This is Anna’s second post from a dig site in Italy this summer. Read the first one here.
Once home to Etruscan and Roman cities, the ruins found at Vulci date to earlier than the 8th century B.C.E.
As archaeologists dig up the remains of these ancient civilizations, they are better able to understand how humans from the past lived their daily lives. The problem is, they can only excavate each site once.
No matter how careful the diggers are, artifacts and pieces of history can be destroyed in the process. Furthermore, excavations take a large amount of time, money and strenuous labor to complete. As a result, it’s important to carefully choose the location.
In response to these challenges Dr. Maurizio Forte decided to supplement the excavation of ancient Vulci sites by using innovative non-invasive technologies.
Considering that it once housed entire cities, Vulci is an extremely large site. To optimize excavation time, money, and resources, Dr. Forte used technologies to predict the most important urban areas of the site. Forte and his team also used remote sensing which allowed them to interpret the site prior to digging.
Having decided where on the site to look, the team was then able to digitally recreate both the landscape as well as the excavation trench in 3D. This allowed them to preserve the site in its entirety and uncover the history that lay below. Maps of the landscape are created using Web-GIS (Geographic Information Systems). These are then combined with 3D models created using photogrammetry to develop a realistic model of the site.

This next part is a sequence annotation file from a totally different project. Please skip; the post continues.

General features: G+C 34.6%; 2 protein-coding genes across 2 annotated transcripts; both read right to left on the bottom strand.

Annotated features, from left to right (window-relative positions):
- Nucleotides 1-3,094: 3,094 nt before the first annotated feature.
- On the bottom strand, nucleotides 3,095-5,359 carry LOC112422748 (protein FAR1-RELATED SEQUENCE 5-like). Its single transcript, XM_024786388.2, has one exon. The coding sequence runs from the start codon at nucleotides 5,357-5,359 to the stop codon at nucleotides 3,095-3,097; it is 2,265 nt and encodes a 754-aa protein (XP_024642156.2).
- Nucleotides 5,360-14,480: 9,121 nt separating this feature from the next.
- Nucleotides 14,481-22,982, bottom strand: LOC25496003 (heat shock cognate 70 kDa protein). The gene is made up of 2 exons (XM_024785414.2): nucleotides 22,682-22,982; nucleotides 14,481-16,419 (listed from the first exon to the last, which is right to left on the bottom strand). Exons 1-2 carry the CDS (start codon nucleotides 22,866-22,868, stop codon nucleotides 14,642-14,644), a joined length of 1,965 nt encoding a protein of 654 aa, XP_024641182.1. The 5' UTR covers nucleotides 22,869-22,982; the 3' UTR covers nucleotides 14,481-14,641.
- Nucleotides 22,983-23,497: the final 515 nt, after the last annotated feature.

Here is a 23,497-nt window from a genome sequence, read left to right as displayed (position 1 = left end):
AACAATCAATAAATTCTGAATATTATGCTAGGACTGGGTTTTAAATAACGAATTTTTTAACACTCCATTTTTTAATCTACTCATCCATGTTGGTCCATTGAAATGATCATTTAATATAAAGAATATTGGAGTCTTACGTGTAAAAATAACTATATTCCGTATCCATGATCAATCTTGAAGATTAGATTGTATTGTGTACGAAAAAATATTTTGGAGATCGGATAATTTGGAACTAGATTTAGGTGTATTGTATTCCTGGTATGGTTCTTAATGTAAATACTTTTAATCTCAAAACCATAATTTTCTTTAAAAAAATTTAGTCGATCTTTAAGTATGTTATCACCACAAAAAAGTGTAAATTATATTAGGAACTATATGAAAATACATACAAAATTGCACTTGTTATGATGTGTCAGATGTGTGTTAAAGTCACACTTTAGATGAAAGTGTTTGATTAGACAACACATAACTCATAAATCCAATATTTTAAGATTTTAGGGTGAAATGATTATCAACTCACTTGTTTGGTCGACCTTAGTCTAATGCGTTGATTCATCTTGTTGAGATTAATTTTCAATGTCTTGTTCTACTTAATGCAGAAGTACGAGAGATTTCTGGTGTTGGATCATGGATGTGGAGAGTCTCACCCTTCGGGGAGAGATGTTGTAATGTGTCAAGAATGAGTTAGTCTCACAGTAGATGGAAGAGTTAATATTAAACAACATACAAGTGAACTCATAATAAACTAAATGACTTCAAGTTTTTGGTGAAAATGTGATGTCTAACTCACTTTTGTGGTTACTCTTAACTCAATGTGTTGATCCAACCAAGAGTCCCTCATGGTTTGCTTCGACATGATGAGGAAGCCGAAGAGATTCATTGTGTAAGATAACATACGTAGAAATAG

Forte decided to make the excavation entirely paperless. All “paperwork” on site is done on tablets. There is also an onsite lab that analyzes all of the archaeological discoveries and archives them into a digital inventory.
This unique combination of archaeology and technology allows Forte and his team to study, interpret and analyze the ancient Etruscan and Roman cities beneath the ground of the site in a way that has never been done before. He is able to create exact models of historic artifacts, chapels and even entire cities that could otherwise be lost for good.
Forte also thinks it is important to share what is uncovered with the public. One way he is doing this is through integrating the excavation with virtual reality applications.
I’m actually on site with Forte and the team now. One of my responsibilities is to take photos with the Insta360x which is compatible with the OculusGo, allowing people to experience what it’s like to be in the trench with virtual reality. The end goal is to create interactive applications that could be used by museums or individuals.
Ultimately, this revolutionary approach to archaeology brings to light new perspectives on historical sites and utilizes innovative technology to better understand discoveries made in excavations.
By: Anna Gotskind ’22